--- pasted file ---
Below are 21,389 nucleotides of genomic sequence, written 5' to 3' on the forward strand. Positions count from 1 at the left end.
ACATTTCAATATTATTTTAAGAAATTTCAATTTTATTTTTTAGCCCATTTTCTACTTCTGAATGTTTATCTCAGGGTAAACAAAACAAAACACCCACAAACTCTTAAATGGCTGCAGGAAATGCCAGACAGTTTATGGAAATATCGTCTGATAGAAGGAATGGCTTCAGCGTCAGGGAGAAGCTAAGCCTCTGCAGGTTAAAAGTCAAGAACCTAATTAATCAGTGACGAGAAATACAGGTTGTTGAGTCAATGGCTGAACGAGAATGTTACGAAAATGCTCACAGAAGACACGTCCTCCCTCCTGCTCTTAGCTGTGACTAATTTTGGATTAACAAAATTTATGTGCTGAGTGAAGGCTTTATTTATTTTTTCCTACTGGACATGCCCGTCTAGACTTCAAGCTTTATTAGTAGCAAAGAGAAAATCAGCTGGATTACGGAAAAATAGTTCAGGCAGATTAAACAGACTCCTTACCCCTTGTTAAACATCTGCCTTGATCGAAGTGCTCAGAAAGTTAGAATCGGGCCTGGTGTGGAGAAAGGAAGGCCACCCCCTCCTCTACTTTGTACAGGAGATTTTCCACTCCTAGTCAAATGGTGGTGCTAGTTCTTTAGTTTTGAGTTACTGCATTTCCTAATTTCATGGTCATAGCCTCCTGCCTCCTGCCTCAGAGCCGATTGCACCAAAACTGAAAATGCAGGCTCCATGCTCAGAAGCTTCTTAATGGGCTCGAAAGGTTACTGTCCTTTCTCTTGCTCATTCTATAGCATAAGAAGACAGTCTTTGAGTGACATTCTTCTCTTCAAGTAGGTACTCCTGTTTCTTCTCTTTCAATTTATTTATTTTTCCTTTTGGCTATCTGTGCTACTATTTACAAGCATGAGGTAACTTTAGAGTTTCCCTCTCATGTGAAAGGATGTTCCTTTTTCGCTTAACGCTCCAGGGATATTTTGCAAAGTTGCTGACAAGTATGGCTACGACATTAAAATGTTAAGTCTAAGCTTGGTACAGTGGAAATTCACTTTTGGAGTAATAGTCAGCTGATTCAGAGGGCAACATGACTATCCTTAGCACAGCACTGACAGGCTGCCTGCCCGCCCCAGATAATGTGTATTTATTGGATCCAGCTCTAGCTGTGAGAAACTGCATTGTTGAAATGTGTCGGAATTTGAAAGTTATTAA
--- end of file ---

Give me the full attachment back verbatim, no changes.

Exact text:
Below are 21,389 nucleotides of genomic sequence, written 5' to 3' on the forward strand. Positions count from 1 at the left end.
ACATTTCAATATTATTTTAAGAAATTTCAATTTTATTTTTTAGCCCATTTTCTACTTCTGAATGTTTATCTCAGGGTAAACAAAACAAAACACCCACAAACTCTTAAATGGCTGCAGGAAATGCCAGACAGTTTATGGAAATATCGTCTGATAGAAGGAATGGCTTCAGCGTCAGGGAGAAGCTAAGCCTCTGCAGGTTAAAAGTCAAGAACCTAATTAATCAGTGACGAGAAATACAGGTTGTTGAGTCAATGGCTGAACGAGAATGTTACGAAAATGCTCACAGAAGACACGTCCTCCCTCCTGCTCTTAGCTGTGACTAATTTTGGATTAACAAAATTTATGTGCTGAGTGAAGGCTTTATTTATTTTTTCCTACTGGACATGCCCGTCTAGACTTCAAGCTTTATTAGTAGCAAAGAGAAAATCAGCTGGATTACGGAAAAATAGTTCAGGCAGATTAAACAGACTCCTTACCCCTTGTTAAACATCTGCCTTGATCGAAGTGCTCAGAAAGTTAGAATCGGGCCTGGTGTGGAGAAAGGAAGGCCACCCCCTCCTCTACTTTGTACAGGAGATTTTCCACTCCTAGTCAAATGGTGGTGCTAGTTCTTTAGTTTTGAGTTACTGCATTTCCTAATTTCATGGTCATAGCCTCCTGCCTCCTGCCTCAGAGCCGATTGCACCAAAACTGAAAATGCAGGCTCCATGCTCAGAAGCTTCTTAATGGGCTCGAAAGGTTACTGTCCTTTCTCTTGCTCATTCTATAGCATAAGAAGACAGTCTTTGAGTGACATTCTTCTCTTCAAGTAGGTACTCCTGTTTCTTCTCTTTCAATTTATTTATTTTTCCTTTTGGCTATCTGTGCTACTATTTACAAGCATGAGGTAACTTTAGAGTTTCCCTCTCATGTGAAAGGATGTTCCTTTTTCGCTTAACGCTCCAGGGATATTTTGCAAAGTTGCTGACAAGTATGGCTACGACATTAAAATGTTAAGTCTAAGCTTGGTACAGTGGAAATTCACTTTTGGAGTAATAGTCAGCTGATTCAGAGGGCAACATGACTATCCTTAGCACAGCACTGACAGGCTGCCTGCCCGCCCCAGATAATGTGTATTTATTGGATCCAGCTCTAGCTGTGAGAAACTGCATTGTTGAAATGTGTCGGAATTTGAAAGTTATTAA